CHARLESTON, S.C. (WCIV) — Attorneys will will meet 320 potential jurors Monday as they whittle down a group of 3,000 to a dozen with six alternates.
For the last week, attorneys for the government and for 22-year-old Dylann Roof, accused of killing nine parishioners inside Emanuel AME Church during a bible study session, have been considering potential jurors’ excuses to avoid serving on the jury in November
It’s expected as many as half of those who were summoned would either not return the questionnaire or would try to exempt themselves.
Monday starts the process of whittling down those people who have not presented excuses to the court.
During four hearings — 9 a.m., 11 a.m., 1 p.m., and 3 p.m. — groups of 80 potential jurors will start the process of being selected for the jury. Those who are not dismissed will go into a separate room to fill out a case-specific questionnaire and will return in November for final seating.
Potential jurors called so far are from Charleston, Daniel Island, Mt. Pleasant, Beaufort, and North Charleston.
Out of the first 80, four people were excused including two men and two women. The women were both teachers so their service was deferred until school is out. One of the men excused has a wife who needs medical care while the other had a medical condition himself.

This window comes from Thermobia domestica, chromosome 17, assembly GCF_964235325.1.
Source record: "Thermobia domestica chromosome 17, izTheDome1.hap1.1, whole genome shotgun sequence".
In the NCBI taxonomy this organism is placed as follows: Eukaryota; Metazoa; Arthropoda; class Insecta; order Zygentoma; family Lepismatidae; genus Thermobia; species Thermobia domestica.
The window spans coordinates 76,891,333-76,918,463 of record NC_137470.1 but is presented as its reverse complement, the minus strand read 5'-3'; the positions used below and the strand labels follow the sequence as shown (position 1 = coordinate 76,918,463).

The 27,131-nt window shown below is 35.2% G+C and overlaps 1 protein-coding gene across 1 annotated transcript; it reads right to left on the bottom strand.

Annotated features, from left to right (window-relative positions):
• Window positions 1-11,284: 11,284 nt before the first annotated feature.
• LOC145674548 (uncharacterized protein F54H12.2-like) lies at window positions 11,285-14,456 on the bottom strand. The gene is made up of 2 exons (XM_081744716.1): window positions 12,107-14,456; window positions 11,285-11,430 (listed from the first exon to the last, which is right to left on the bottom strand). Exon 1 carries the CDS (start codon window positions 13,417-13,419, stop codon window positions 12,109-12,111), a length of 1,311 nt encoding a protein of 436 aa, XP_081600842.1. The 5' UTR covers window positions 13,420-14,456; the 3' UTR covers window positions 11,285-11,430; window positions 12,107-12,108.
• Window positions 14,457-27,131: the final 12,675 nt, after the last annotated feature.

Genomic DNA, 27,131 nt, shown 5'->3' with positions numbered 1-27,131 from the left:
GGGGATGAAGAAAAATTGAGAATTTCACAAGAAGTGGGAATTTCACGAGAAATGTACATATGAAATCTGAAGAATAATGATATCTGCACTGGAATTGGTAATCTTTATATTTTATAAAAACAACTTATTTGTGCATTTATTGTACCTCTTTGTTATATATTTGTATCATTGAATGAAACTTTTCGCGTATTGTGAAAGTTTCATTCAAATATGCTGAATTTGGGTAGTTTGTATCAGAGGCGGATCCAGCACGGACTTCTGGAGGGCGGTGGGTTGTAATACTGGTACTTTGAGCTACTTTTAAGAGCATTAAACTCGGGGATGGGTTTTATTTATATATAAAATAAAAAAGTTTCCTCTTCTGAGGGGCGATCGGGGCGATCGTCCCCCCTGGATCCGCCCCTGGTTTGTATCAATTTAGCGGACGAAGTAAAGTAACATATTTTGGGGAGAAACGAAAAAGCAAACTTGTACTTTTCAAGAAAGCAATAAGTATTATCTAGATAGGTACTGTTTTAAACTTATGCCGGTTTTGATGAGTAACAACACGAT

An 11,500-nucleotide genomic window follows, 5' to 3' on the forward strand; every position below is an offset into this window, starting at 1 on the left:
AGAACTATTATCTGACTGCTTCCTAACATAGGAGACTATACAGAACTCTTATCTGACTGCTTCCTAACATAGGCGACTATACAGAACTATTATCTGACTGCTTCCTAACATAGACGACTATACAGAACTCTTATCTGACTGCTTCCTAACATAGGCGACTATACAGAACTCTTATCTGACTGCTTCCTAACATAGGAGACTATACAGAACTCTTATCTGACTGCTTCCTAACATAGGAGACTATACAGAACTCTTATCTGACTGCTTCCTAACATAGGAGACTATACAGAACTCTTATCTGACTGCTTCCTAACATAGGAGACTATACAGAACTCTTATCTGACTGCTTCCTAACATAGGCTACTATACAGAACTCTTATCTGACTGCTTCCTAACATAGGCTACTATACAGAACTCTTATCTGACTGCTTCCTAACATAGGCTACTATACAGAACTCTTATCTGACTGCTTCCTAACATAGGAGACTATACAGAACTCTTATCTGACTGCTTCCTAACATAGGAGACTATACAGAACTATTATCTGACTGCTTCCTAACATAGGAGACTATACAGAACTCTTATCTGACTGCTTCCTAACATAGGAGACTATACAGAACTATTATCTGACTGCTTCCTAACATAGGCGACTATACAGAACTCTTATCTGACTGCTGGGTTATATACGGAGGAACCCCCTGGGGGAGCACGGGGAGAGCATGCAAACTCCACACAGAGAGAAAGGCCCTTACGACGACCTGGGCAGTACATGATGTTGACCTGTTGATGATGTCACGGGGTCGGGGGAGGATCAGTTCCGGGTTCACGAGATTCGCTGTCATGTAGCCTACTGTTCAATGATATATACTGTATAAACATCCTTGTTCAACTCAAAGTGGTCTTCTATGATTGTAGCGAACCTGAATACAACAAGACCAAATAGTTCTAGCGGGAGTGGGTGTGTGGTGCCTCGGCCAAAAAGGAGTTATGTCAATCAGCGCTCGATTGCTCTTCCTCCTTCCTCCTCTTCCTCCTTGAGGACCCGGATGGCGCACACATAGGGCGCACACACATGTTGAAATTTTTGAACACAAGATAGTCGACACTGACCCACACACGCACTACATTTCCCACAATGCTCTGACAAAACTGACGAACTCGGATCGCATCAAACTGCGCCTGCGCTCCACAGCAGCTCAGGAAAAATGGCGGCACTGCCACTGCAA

The intention of the court is to use this week’s hearings as a way to amass a group of 700 who take the jury-specific questionnaire.
Judge Gergel gave rules to the potential jurors, saying to stay away from news reports and the Internet. He said has no plans to sequester the jury.
Roof, who faces dozens of federal hate crimes charges, will be in the courtroom this week.
The government is seeking the death penalty, something his attorneys have argued is unconstitutional.
His trial begins on Nov. 7 with final jury selection. While arguments were slated to begin as early as Nov. 14, Judge Gergel said Monday that arguments would not start before Thanksgiving. He also said if the trial continues into Christmas, court would break until after the new year.